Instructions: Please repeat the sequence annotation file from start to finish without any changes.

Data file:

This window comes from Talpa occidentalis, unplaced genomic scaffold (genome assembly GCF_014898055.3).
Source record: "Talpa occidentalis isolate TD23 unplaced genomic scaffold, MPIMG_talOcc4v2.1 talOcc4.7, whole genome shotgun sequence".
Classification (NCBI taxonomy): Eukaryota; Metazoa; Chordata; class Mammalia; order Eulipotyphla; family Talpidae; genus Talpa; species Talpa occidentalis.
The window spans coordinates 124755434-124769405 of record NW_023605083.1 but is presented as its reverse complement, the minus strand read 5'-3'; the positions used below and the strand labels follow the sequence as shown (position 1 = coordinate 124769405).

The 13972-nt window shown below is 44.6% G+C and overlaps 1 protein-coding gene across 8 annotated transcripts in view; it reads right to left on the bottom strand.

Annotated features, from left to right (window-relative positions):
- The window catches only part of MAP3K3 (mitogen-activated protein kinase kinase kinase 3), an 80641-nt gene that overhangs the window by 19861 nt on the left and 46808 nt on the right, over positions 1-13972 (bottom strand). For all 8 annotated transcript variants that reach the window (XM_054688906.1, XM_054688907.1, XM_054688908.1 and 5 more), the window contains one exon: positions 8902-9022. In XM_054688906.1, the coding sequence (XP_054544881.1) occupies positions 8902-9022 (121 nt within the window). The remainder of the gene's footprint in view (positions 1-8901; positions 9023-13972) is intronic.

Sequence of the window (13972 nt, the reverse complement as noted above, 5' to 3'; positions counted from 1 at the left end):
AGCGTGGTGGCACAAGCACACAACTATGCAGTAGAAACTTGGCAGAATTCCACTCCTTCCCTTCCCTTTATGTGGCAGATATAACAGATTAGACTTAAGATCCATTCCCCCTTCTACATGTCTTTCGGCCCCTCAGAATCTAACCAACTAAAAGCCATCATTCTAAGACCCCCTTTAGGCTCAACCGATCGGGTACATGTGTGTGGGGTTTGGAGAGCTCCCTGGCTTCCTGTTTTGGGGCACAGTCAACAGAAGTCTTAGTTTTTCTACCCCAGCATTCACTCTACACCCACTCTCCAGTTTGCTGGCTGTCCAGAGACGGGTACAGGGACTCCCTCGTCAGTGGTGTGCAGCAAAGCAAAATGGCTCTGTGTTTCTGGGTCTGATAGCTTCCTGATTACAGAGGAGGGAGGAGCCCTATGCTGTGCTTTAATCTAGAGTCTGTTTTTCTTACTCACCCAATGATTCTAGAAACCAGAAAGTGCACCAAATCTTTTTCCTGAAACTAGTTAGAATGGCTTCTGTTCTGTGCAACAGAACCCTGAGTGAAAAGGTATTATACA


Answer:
This window comes from Talpa occidentalis, unplaced genomic scaffold (genome assembly GCF_014898055.3).
Source record: "Talpa occidentalis isolate TD23 unplaced genomic scaffold, MPIMG_talOcc4v2.1 talOcc4.7, whole genome shotgun sequence".
Classification (NCBI taxonomy): Eukaryota; Metazoa; Chordata; class Mammalia; order Eulipotyphla; family Talpidae; genus Talpa; species Talpa occidentalis.
The window spans coordinates 124755434-124769405 of record NW_023605083.1 but is presented as its reverse complement, the minus strand read 5'-3'; the positions used below and the strand labels follow the sequence as shown (position 1 = coordinate 124769405).

The 13972-nt window shown below is 44.6% G+C and overlaps 1 protein-coding gene across 8 annotated transcripts in view; it reads right to left on the bottom strand.

Annotated features, from left to right (window-relative positions):
- The window catches only part of MAP3K3 (mitogen-activated protein kinase kinase kinase 3), an 80641-nt gene that overhangs the window by 19861 nt on the left and 46808 nt on the right, over positions 1-13972 (bottom strand). For all 8 annotated transcript variants that reach the window (XM_054688906.1, XM_054688907.1, XM_054688908.1 and 5 more), the window contains one exon: positions 8902-9022. In XM_054688906.1, the coding sequence (XP_054544881.1) occupies positions 8902-9022 (121 nt within the window). The remainder of the gene's footprint in view (positions 1-8901; positions 9023-13972) is intronic.

Sequence of the window (13972 nt, the reverse complement as noted above, 5' to 3'; positions counted from 1 at the left end):
AGCGTGGTGGCACAAGCACACAACTATGCAGTAGAAACTTGGCAGAATTCCACTCCTTCCCTTCCCTTTATGTGGCAGATATAACAGATTAGACTTAAGATCCATTCCCCCTTCTACATGTCTTTCGGCCCCTCAGAATCTAACCAACTAAAAGCCATCATTCTAAGACCCCCTTTAGGCTCAACCGATCGGGTACATGTGTGTGGGGTTTGGAGAGCTCCCTGGCTTCCTGTTTTGGGGCACAGTCAACAGAAGTCTTAGTTTTTCTACCCCAGCATTCACTCTACACCCACTCTCCAGTTTGCTGGCTGTCCAGAGACGGGTACAGGGACTCCCTCGTCAGTGGTGTGCAGCAAAGCAAAATGGCTCTGTGTTTCTGGGTCTGATAGCTTCCTGATTACAGAGGAGGGAGGAGCCCTATGCTGTGCTTTAATCTAGAGTCTGTTTTTCTTACTCACCCAATGATTCTAGAAACCAGAAAGTGCACCAAATCTTTTTCCTGAAACTAGTTAGAATGGCTTCTGTTCTGTGCAACAGAACCCTGAGTGAAAAGGTATTATACA